number of people attending the clinics remains approximately the same, but the amount
of diagnostic work per patient has shown a tendency to increase. E 16 DEPARTMENT OF HEALTH AND WELFARE
The clinic at Nelson has been notified that it will have to vacate its present quarters
at the Nelson General Hospital, and new accommodation is being sought for this clinic,
which needed more space than it was able to obtain previously.
The New Westminster Clinic continues to be crowded. Either more facilities should
be developed in the present building or new facilities be built in conjunction with a
general health building in that area.
During 1950, 135,271 people were X-rayed in the survey clinics. This shows some
reduction, as the new programme for providing X-ray facilities for local areas has been
developing on a gradual basis and was only beginning to get into proper operation toward
the end of the year. Of the total number of people X-rayed in clinics of the Division,
2,577 were referred to diagnostic clinics.
The sources of reporting of new cases during the year were as follows:-—
„.   .. ... Number of
Stationary clinics— cases
Tranquille        2
Vancouver  516
Victoria     73
New Westminster  130
Travelling clinics—
Interior     62
Coast     94
Island     29
Kootenay     84
Reported from outside the Division of Tuberculosis Control  709
It is noted that in those cases that are reported to and not found by the Division
there is a very high percentage of far-advanced active cases, whereas those found by the
Division show a very low percentage of far-advanced cases, the majority being in the
minimal stage.
The total number of examinations throughout the Province, including survey and
diagnostic clinics and films referred to the Division for interpretation, was 228,753.
INSTITUTIONS
All our institutions have worked at full capacity during the year, and our central
admitting office has felt very heavy pressure from the need of new beds, there still being
a long delay between diagnosis and admission. Every endeavour has been made to
discharge patients from hospital as early as possible, creating in many instances problems
for the Social Service Department.
There has been some increase in rehabilitative work during the year, with more
patients receiving training than heretofore.
In the Vancouver unit a special study has been carried out on the treatment of
tuberculous meningitis. With the long waiting list for admission, the Vancouver unit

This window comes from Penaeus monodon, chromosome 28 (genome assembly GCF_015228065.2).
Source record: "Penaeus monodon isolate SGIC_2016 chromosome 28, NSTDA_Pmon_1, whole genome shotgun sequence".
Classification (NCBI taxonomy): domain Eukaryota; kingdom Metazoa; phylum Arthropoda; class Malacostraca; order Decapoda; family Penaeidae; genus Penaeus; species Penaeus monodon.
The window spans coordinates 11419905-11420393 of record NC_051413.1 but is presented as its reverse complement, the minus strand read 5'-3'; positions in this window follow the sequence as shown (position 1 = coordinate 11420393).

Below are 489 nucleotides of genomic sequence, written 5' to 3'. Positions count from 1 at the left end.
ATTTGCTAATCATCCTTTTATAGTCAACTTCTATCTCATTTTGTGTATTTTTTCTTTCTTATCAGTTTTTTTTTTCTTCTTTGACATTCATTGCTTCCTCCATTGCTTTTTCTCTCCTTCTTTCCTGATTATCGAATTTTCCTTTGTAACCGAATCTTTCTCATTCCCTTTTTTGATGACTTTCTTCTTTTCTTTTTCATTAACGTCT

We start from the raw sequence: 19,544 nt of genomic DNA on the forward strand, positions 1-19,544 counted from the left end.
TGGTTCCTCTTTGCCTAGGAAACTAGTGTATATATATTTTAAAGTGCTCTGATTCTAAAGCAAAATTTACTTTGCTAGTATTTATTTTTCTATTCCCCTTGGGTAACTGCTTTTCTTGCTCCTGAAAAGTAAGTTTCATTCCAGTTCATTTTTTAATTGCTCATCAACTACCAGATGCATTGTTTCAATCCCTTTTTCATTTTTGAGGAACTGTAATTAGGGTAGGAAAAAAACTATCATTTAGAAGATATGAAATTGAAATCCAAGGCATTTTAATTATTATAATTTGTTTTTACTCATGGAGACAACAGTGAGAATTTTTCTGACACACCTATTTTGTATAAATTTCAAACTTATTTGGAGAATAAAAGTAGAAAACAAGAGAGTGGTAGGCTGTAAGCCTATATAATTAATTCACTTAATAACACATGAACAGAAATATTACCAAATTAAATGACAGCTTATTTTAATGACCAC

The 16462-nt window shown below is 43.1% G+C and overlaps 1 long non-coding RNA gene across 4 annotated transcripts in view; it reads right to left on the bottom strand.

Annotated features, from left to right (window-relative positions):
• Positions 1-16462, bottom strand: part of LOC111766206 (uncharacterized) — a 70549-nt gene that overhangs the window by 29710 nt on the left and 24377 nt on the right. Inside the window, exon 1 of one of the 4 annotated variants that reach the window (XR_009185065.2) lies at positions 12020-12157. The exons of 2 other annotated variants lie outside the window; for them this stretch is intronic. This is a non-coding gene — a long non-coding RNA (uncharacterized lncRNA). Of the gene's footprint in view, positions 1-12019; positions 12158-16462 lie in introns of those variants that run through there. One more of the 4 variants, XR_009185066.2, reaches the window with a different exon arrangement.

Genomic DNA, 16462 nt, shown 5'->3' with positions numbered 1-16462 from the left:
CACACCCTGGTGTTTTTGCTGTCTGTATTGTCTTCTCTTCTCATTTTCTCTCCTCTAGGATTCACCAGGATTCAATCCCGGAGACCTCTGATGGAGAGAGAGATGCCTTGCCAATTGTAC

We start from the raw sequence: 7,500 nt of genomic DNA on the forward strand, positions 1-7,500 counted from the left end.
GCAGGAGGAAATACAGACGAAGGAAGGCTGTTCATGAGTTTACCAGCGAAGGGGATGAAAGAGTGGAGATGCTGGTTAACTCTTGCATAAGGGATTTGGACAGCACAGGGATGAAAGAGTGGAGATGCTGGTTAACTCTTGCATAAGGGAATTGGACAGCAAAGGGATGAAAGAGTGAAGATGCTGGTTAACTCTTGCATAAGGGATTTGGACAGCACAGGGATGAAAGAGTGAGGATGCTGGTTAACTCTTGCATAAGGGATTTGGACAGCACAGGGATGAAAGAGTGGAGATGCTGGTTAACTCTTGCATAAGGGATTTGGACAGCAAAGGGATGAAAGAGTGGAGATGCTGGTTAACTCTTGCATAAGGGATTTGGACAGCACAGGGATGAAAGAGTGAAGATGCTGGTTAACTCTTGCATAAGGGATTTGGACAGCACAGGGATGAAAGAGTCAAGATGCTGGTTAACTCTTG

has carried out quite extensive out-patient therapy, 108 out-patients having received
streptomycin and 197 para amino salicylic acid. There has been a continuous increase
in the number of patients attending the out-patient clinic, with an average at the present
time of 250 patients receiving pneumothorax, with approximately 40 patients per day
attending the pneumothorax clinic.
At Tranquille there were a great number of changes in the medical staff during the
year. Two physicians have been away on postgraduate work, and another physician was
given leave of absence to assist in the development of survey work in Newfoundland.
Relief doctors were obtained to fill the vacancies. A new pathological department is
being developed and also a photographic department. A new guinea-pig house was built
at Tranquille, and this institution is now supplying guinea-pigs for all the tuberculosis TUBERCULOSIS CONTROL REPORT,  1950 E 17
institutions, the Provincial Laboratories, and the Royal Jubilee and St. Joseph's Hospitals
in Victoria.
The Interior Travelling Clinic work has been moved from Kamloops to Tranquille.
The modernization of the old buildings is continuing, and extensive work has been done
in the Infirmary Building, giving much more modern wards and providing some extra
rooms.
Facilities at Jericho Beach Hospital were improved during the year, such as subdividing the large wards. It is planned, however, in the future to do only maintenance
work at this unit, as when the new sanatorium has its full bed complement the hospital
will probably be discontinued.
There have been few changes in Victoria, this unit's problem being mainly one of
shortage of medical staff.
NURSING
Expansion in the nursing department has been made possible through assistance
from the Federal health grants during the past year. Projects have included postgraduate
training for four senior nursing positions. Three of these nurses have returned to new or
former positions, and one is currently enrolled at the University of Toronto for a course
in clinical supervision.
Other projects included the appointment of a second instructor for the affiliation
course in tuberculosis nursing at the Vancouver unit and a second nurse in the New Westminster Stationary Clinic, thus providing for increased student enrolment and practice
facilities.
During the year 254 student nurses were enrolled in the tuberculosis affiliation course
at Vancouver, and 90 at the Victoria Section. Two graduate nurses completed the eight-
week postgraduate course offered at the Vancouver unit, and twenty-seven graduate nurses
received field-work experience, including six who completed the affiliation course to
qualify for University Entrance or reciprocal registration. Special programmes of
observation were arranged for nine persons in allied services. Thirty-six practical-nurse